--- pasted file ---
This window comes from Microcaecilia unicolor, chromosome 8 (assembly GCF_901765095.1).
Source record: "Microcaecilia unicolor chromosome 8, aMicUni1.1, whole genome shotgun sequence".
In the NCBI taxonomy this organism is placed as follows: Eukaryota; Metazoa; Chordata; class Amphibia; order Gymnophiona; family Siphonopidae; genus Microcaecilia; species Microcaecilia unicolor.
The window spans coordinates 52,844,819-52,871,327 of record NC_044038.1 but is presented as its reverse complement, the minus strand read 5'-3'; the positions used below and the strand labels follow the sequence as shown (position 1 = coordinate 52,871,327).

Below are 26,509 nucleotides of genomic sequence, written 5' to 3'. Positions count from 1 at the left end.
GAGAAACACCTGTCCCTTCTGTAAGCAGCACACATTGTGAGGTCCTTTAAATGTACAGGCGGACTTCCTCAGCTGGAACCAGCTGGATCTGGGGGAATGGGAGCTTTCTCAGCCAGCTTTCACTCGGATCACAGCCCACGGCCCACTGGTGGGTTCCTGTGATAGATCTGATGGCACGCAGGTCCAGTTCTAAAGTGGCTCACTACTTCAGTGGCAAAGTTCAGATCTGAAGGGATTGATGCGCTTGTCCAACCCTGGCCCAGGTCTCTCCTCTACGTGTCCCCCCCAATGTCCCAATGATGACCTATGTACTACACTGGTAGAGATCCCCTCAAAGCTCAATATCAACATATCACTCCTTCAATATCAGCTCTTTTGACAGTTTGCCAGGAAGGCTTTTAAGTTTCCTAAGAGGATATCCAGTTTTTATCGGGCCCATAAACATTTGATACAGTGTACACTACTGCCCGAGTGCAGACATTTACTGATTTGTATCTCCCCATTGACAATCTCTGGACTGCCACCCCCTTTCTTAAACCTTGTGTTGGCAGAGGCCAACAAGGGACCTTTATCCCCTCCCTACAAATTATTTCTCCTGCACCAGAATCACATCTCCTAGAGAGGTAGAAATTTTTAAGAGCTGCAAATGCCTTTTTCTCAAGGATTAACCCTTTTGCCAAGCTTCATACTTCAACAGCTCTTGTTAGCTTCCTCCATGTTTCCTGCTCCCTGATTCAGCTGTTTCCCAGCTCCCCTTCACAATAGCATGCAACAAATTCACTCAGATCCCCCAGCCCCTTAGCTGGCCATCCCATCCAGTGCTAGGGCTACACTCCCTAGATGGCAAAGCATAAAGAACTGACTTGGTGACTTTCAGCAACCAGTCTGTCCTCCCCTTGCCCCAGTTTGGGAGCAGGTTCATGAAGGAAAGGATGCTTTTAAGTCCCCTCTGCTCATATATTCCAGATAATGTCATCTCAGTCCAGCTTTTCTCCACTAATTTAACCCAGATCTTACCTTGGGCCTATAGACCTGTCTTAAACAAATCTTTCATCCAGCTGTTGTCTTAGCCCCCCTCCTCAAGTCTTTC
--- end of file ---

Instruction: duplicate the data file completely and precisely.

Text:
This window comes from Microcaecilia unicolor, chromosome 8 (assembly GCF_901765095.1).
Source record: "Microcaecilia unicolor chromosome 8, aMicUni1.1, whole genome shotgun sequence".
In the NCBI taxonomy this organism is placed as follows: Eukaryota; Metazoa; Chordata; class Amphibia; order Gymnophiona; family Siphonopidae; genus Microcaecilia; species Microcaecilia unicolor.
The window spans coordinates 52,844,819-52,871,327 of record NC_044038.1 but is presented as its reverse complement, the minus strand read 5'-3'; the positions used below and the strand labels follow the sequence as shown (position 1 = coordinate 52,871,327).

Below are 26,509 nucleotides of genomic sequence, written 5' to 3'. Positions count from 1 at the left end.
GAGAAACACCTGTCCCTTCTGTAAGCAGCACACATTGTGAGGTCCTTTAAATGTACAGGCGGACTTCCTCAGCTGGAACCAGCTGGATCTGGGGGAATGGGAGCTTTCTCAGCCAGCTTTCACTCGGATCACAGCCCACGGCCCACTGGTGGGTTCCTGTGATAGATCTGATGGCACGCAGGTCCAGTTCTAAAGTGGCTCACTACTTCAGTGGCAAAGTTCAGATCTGAAGGGATTGATGCGCTTGTCCAACCCTGGCCCAGGTCTCTCCTCTACGTGTCCCCCCCAATGTCCCAATGATGACCTATGTACTACACTGGTAGAGATCCCCTCAAAGCTCAATATCAACATATCACTCCTTCAATATCAGCTCTTTTGACAGTTTGCCAGGAAGGCTTTTAAGTTTCCTAAGAGGATATCCAGTTTTTATCGGGCCCATAAACATTTGATACAGTGTACACTACTGCCCGAGTGCAGACATTTACTGATTTGTATCTCCCCATTGACAATCTCTGGACTGCCACCCCCTTTCTTAAACCTTGTGTTGGCAGAGGCCAACAAGGGACCTTTATCCCCTCCCTACAAATTATTTCTCCTGCACCAGAATCACATCTCCTAGAGAGGTAGAAATTTTTAAGAGCTGCAAATGCCTTTTTCTCAAGGATTAACCCTTTTGCCAAGCTTCATACTTCAACAGCTCTTGTTAGCTTCCTCCATGTTTCCTGCTCCCTGATTCAGCTGTTTCCCAGCTCCCCTTCACAATAGCATGCAACAAATTCACTCAGATCCCCCAGCCCCTTAGCTGGCCATCCCATCCAGTGCTAGGGCTACACTCCCTAGATGGCAAAGCATAAAGAACTGACTTGGTGACTTTCAGCAACCAGTCTGTCCTCCCCTTGCCCCAGTTTGGGAGCAGGTTCATGAAGGAAAGGATGCTTTTAAGTCCCCTCTGCTCATATATTCCAGATAATGTCATCTCAGTCCAGCTTTTCTCCACTAATTTAACCCAGATCTTACCTTGGGCCTATAGACCTGTCTTAAACAAATCTTTCATCCAGCTGTTGTCTTAGCCCCCCTCCTCAAGTCTTTC